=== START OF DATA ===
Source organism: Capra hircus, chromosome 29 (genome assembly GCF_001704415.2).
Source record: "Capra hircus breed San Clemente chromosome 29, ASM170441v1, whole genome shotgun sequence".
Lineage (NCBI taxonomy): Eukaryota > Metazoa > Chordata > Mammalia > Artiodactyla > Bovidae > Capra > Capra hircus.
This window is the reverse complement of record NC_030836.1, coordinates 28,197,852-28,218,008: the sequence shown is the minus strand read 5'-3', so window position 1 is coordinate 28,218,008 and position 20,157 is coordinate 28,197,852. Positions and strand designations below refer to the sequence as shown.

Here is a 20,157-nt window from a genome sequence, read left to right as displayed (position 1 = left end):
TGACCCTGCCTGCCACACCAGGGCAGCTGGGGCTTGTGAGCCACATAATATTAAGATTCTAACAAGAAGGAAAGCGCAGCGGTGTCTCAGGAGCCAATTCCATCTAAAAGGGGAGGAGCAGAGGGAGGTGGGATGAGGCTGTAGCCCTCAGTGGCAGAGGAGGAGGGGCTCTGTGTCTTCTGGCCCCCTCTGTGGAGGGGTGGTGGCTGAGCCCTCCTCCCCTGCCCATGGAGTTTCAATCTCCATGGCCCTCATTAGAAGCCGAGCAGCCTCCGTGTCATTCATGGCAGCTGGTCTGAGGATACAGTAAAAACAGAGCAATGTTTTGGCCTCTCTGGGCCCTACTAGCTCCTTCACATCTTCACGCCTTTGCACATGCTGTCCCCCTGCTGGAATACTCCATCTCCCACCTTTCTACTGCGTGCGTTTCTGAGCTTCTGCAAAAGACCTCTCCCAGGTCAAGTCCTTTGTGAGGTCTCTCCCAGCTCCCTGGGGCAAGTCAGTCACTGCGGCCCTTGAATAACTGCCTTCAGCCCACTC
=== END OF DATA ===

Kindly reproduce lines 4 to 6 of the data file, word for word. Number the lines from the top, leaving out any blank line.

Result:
This window is the reverse complement of record NC_030836.1, coordinates 28,197,852-28,218,008: the sequence shown is the minus strand read 5'-3', so window position 1 is coordinate 28,218,008 and position 20,157 is coordinate 28,197,852. Positions and strand designations below refer to the sequence as shown.

Here is a 20,157-nt window from a genome sequence, read left to right as displayed (position 1 = left end):
TGACCCTGCCTGCCACACCAGGGCAGCTGGGGCTTGTGAGCCACATAATATTAAGATTCTAACAAGAAGGAAAGCGCAGCGGTGTCTCAGGAGCCAATTCCATCTAAAAGGGGAGGAGCAGAGGGAGGTGGGATGAGGCTGTAGCCCTCAGTGGCAGAGGAGGAGGGGCTCTGTGTCTTCTGGCCCCCTCTGTGGAGGGGTGGTGGCTGAGCCCTCCTCCCCTGCCCATGGAGTTTCAATCTCCATGGCCCTCATTAGAAGCCGAGCAGCCTCCGTGTCATTCATGGCAGCTGGTCTGAGGATACAGTAAAAACAGAGCAATGTTTTGGCCTCTCTGGGCCCTACTAGCTCCTTCACATCTTCACGCCTTTGCACATGCTGTCCCCCTGCTGGAATACTCCATCTCCCACCTTTCTACTGCGTGCGTTTCTGAGCTTCTGCAAAAGACCTCTCCCAGGTCAAGTCCTTTGTGAGGTCTCTCCCAGCTCCCTGGGGCAAGTCAGTCACTGCGGCCCTTGAATAACTGCCTTCAGCCCACTC